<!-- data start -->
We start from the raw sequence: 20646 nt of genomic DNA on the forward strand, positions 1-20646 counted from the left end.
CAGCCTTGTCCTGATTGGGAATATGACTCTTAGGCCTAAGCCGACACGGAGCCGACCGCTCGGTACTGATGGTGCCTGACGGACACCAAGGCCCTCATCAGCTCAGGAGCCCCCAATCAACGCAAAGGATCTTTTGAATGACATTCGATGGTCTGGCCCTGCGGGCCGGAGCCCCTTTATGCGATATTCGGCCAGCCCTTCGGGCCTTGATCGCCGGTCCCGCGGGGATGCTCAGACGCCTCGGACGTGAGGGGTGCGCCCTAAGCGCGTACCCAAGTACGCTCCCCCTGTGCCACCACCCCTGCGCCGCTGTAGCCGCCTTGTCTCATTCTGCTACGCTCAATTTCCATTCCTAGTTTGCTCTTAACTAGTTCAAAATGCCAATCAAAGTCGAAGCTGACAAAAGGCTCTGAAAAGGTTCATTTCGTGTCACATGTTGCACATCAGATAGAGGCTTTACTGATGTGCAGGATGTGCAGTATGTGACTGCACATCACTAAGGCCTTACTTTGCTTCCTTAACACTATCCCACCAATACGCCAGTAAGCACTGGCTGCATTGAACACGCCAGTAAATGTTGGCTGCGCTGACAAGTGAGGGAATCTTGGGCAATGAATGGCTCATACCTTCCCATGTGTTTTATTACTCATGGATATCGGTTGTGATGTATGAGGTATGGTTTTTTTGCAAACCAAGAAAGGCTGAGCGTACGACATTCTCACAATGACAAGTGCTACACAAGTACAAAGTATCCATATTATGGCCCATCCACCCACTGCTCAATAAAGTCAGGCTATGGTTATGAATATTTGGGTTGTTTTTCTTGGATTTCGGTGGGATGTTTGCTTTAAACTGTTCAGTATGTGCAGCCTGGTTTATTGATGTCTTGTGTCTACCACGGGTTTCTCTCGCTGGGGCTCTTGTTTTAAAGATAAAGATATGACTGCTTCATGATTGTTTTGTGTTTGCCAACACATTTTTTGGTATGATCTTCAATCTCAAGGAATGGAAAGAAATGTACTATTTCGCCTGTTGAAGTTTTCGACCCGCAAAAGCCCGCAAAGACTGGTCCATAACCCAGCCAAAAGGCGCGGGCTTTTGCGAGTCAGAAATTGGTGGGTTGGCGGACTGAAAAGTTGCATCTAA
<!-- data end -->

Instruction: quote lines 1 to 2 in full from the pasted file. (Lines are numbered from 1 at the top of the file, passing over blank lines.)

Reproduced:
We start from the raw sequence: 20646 nt of genomic DNA on the forward strand, positions 1-20646 counted from the left end.
CAGCCTTGTCCTGATTGGGAATATGACTCTTAGGCCTAAGCCGACACGGAGCCGACCGCTCGGTACTGATGGTGCCTGACGGACACCAAGGCCCTCATCAGCTCAGGAGCCCCCAATCAACGCAAAGGATCTTTTGAATGACATTCGATGGTCTGGCCCTGCGGGCCGGAGCCCCTTTATGCGATATTCGGCCAGCCCTTCGGGCCTTGATCGCCGGTCCCGCGGGGATGCTCAGACGCCTCGGACGTGAGGGGTGCGCCCTAAGCGCGTACCCAAGTACGCTCCCCCTGTGCCACCACCCCTGCGCCGCTGTAGCCGCCTTGTCTCATTCTGCTACGCTCAATTTCCATTCCTAGTTTGCTCTTAACTAGTTCAAAATGCCAATCAAAGTCGAAGCTGACAAAAGGCTCTGAAAAGGTTCATTTCGTGTCACATGTTGCACATCAGATAGAGGCTTTACTGATGTGCAGGATGTGCAGTATGTGACTGCACATCACTAAGGCCTTACTTTGCTTCCTTAACACTATCCCACCAATACGCCAGTAAGCACTGGCTGCATTGAACACGCCAGTAAATGTTGGCTGCGCTGACAAGTGAGGGAATCTTGGGCAATGAATGGCTCATACCTTCCCATGTGTTTTATTACTCATGGATATCGGTTGTGATGTATGAGGTATGGTTTTTTTGCAAACCAAGAAAGGCTGAGCGTACGACATTCTCACAATGACAAGTGCTACACAAGTACAAAGTATCCATATTATGGCCCATCCACCCACTGCTCAATAAAGTCAGGCTATGGTTATGAATATTTGGGTTGTTTTTCTTGGATTTCGGTGGGATGTTTGCTTTAAACTGTTCAGTATGTGCAGCCTGGTTTATTGATGTCTTGTGTCTACCACGGGTTTCTCTCGCTGGGGCTCTTGTTTTAAAGATAAAGATATGACTGCTTCATGATTGTTTTGTGTTTGCCAACACATTTTTTGGTATGATCTTCAATCTCAAGGAATGGAAAGAAATGTACTATTTCGCCTGTTGAAGTTTTCGACCCGCAAAAGCCCGCAAAGACTGGTCCATAACCCAGCCAAAAGGCGCGGGCTTTTGCGAGTCAGAAATTGGTGGGTTGGCGGACTGAAAAGTTGCATCTAA